Generalized Anxiety Disorder (GAD) Support Beyond Tutoring
GAD is characterized by constant worry. Children suffering from GAD will worry about the usual things that most children worry about like tests, making mistakes, or homework, but may also worry about other less expected issues such as world violence, birthday parties, or a loved one’s safety. Though all children worry, the worries of children with GADs are so intense that they affect the ability to cope with everyday life. In diagnosing GAD, frequency, duration, and intensity of anxiety symptoms are considered. Symptoms may present physically, cognitively, and/or behaviourally. Though students may be aware that their concerns are irrational or excessive, the ability to control them is inhibited.
The physical symptoms of anxiety can be mistaken for signs of a physical illness. Physical symptoms such as an increased heart rate, sweating, or shaking are the result of the body’s “fight or flight” response. The “fight or flight” response can be easily triggered or excessive in a person with an anxiety disorder.
Common Issues Associated with GAD
Students may experience difficulty sleeping, eating, or controlling their mood and behaviour.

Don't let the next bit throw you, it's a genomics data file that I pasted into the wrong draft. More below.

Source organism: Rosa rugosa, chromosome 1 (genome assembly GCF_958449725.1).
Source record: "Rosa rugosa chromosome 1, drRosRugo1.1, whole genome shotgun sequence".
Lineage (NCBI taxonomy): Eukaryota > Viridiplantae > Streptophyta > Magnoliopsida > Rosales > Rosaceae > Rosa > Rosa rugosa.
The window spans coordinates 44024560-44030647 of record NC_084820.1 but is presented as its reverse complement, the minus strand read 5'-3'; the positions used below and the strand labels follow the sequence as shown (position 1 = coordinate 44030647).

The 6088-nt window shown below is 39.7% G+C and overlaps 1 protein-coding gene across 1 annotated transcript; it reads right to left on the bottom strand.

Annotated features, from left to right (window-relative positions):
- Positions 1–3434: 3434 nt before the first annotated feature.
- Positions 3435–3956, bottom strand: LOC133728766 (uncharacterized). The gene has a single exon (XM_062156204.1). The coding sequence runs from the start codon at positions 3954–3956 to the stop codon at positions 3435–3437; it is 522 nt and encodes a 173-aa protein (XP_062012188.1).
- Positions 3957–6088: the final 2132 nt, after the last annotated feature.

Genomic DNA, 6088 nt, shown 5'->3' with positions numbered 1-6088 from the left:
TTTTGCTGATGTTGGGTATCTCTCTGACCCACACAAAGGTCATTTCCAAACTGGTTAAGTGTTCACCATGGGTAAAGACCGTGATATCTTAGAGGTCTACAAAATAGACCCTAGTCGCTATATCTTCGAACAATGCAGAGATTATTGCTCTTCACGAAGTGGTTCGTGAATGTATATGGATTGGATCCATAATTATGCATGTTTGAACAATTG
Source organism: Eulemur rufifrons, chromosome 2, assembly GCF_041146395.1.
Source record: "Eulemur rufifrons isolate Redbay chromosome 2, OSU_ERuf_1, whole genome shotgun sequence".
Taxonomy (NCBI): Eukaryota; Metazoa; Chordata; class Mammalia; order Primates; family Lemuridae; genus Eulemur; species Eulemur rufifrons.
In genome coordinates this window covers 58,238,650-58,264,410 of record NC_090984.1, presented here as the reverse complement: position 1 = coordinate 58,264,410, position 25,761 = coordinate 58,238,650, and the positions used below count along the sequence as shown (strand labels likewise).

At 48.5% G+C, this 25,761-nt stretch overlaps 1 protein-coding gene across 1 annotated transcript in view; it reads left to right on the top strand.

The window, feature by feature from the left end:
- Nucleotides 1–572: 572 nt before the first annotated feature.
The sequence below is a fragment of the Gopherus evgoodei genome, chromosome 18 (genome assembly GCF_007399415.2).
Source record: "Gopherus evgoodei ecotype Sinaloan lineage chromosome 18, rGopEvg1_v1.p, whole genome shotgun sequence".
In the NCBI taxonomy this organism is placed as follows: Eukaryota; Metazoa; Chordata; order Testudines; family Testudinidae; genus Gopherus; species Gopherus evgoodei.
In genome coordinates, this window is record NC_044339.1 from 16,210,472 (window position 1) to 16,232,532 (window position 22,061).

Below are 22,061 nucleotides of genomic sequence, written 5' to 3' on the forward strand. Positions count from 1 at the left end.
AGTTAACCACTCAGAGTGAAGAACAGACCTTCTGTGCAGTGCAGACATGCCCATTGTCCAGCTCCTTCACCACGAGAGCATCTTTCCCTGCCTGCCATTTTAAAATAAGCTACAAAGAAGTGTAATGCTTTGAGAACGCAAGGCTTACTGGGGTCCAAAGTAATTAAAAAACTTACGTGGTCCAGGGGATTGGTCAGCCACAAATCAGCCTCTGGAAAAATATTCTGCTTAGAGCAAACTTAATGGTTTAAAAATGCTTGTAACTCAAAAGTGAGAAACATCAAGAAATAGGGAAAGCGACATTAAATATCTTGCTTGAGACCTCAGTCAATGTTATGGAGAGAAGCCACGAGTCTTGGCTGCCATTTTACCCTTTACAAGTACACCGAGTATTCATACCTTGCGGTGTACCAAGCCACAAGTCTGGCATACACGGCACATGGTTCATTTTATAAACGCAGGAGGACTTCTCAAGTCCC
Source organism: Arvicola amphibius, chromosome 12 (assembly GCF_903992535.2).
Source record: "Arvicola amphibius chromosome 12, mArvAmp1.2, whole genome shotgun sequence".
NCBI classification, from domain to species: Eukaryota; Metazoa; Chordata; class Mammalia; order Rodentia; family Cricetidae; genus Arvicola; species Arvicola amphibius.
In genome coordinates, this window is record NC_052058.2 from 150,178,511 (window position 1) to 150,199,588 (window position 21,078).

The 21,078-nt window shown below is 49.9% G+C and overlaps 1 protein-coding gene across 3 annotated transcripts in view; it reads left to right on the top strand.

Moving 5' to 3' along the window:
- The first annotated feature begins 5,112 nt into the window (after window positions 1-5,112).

Physical symptoms can also include frequent headaches, pains, and stomach aches.
Students may have difficulty focusing their attention or concentrating on a task.
Students may have difficulty starting and completing an assignment due to worries about getting it right or having enough time to complete it. This may also lead to task avoidance.
Students may experience unrealistic fears about daily activities.
Challenges with friendships and family relationships may be present due to worries and reassurance-seeking behaviours.
How We Support Students with GAD
Aligning work with a student’s learning needs to boost confidence and competency in a subject area
Teaching tools and strategies related to task initiation and completion
Providing encouragement and positive reinforcement through the learning process
Developing executive functioning procedures to support assignment completion goals
Infusing multisensory learning with physical activity
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Further Reading and Resources
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